An important review was published discussing if the ICG is a photosensitizer or a chromophore. Independently of the light source used, is reported that 1O2 (singlet oxygen) but is not detectable (Giraudeau et al. 2013). It is also known that the positive characteristic of ICG of lower systemic toxicity occurs because of the rapid elimination by the hepatobiliary system (Giraudeau et al. 2013). The cytotoxicity has a median lethal dose with a LD50 of 50–80 mg/kg (Taichman et al. 1987).
A critical general issue in the therapeutic use of PDT is the effective delivery of light. While PDT has been highly successful for the treatment of cancers and infectious and inflammatory diseases on the body′s skin or mucosa, which are easily accessible for extracorporeal illumination, the situation is more complex for internal organs such as the lung because of the limited capacity of tissue penetration by light. While extracorporeal illumination with near‐infrared and infrared light remains a challenge, it bears a huge potential to increase the use of PDT, specifically for infectious diseases of deeper tissues and organs. In 2014, we were able to report important advances for the use of extracorporeal illumination. In a liquid phantom and by measuring light transmittance from an 810 nm laser in a post‐mortem model we could show that the light can pass through the mouse chest albeit with a reduced intensity (Geralde et al. 2014). These results led us to propose that infrared light may be used effectively for extracorporeal illumination in PDT. Based on this concept, we performed a series of light penetration experiments in post‐mortem mice with 780 nm lasers, which indicated that approximately 50% of the light is absorbed and/or scattered in tissue (data not shown). From these experiments, we determined the extracorporeal applied light dose of 120 J/cm2 in order to achieve a dose of 60 J/cm2 in the lung.
The use of PDT with ICG and infrared light for the treatment of infections is further validated by a recent case report. In this report, the authors treated a verrucous epidermal nevus (VEN) with PDT using ICG as a photosensitizer and intense pulsed light (IPL) at a wavelength of 500–800 nm. After 6 sessions the reported cosmetic and the clinical responses were considered excellent, and no recurrence was observed over a follow‐up of 2 years (Kim et al. 2015). Similarly, Genina et al. (2004) used ICG as a photosensitizer and infrared light (830 nm) for the treatment of acne. The investigators performed two different treatment regimes, one with a single PDT session and the other with eight sequential treatments. After one month, they observed that only the multiple treatments reduced inflammation and improved the state of the skin (Genina et al. 2004), whereas the single treatment had no effect. Hence, repetitive treatment may analogously provide additional benefits in experimental and clinical pneumonia, a notion that we hope to test in future experiments.
Topaloglu et al. (2013) concluded that the output power up to 1 W of a diode laser emitting at 809 nm did not cause any photothermal effect during PDT applications in vitro using a Gram negative bacteria Pseudomonas aeruginosa (ATCC 27853). The mechanisms of how ICG kills bacteria are not clear but is possible that has a combination of several effects such as via reactive oxygen species production plus thermal effects (Giraudeau et al. 2013).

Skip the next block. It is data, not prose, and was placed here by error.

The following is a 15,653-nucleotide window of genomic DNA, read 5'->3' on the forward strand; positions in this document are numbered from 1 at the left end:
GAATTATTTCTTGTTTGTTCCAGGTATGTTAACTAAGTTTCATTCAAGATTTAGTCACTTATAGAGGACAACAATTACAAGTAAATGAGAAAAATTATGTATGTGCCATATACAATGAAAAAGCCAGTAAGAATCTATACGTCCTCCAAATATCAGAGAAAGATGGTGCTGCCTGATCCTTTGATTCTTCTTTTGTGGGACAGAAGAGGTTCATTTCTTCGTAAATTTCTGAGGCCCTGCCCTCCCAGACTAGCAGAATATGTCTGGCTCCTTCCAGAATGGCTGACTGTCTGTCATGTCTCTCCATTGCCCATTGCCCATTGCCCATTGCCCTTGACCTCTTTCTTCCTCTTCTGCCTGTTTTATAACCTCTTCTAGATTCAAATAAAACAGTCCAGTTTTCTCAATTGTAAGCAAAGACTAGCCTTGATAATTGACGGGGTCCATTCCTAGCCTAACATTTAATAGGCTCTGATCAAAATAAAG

Taken together, these findings confirm the potential of PDT to eliminate bacteria and treat infectious diseases by extracorporeal illumination with infrared light following the administration of the PS ICG. Our present results demonstrate the first evidence for the feasibility and effectiveness of this technique for the treatment of lung infections, a concept that we aim to further develop by rigorous testing of different photosensitizer incubation times and doses of delivered light in an attempt to optimize parameters for safe in vivo application.
As pneumonia and other infections remain and because of the development of bacterial resistances increase to present a life‐threatening problem in hospitalized patients, there is a rapidly growing need for novel techniques for bacterial decontamination. PDT is a well‐established technique for the elimination of microorganisms by direct illumination. Here, we demonstrate the applicability of this principle also in cases when illumination has to overcome barriers composed of healthy tissue such as for the treatment of lung infections.
The reported reduction in CFU by several orders of magnitude through the use of PDT demonstrates the feasibility of extracorporeal illumination PDT and opens up a new range of opportunities. Furthermore, we provide evidence that extracorporeal PDT can indeed generate a functional survival benefit in experimental pneumonia. Based on the present proof‐of‐principle, we can now take the next steps to assure secure application and optimize treatment parameters for extracorporeal PDT before the start of first clinical applications.
Conflict of Interest
This work was supported by grants from The São Paulo Research Foundation (FAPESP/CEPOF Grant # 13/07276‐1, infrastructure) and Coordination for the Improvement of Higher Education Personnel (CAPES, Grant # 99999.003154/2015‐07, MCG's fellowship).
- Manuscript Received: December 22, 2016.
- Manuscript Revised: February 2, 2017.
- Manuscript Accepted: February 4, 2017.
- © 2017 The Authors. Physiological Reports published by Wiley Periodicals, Inc. on behalf of The Physiological Society and the American Physiological Society.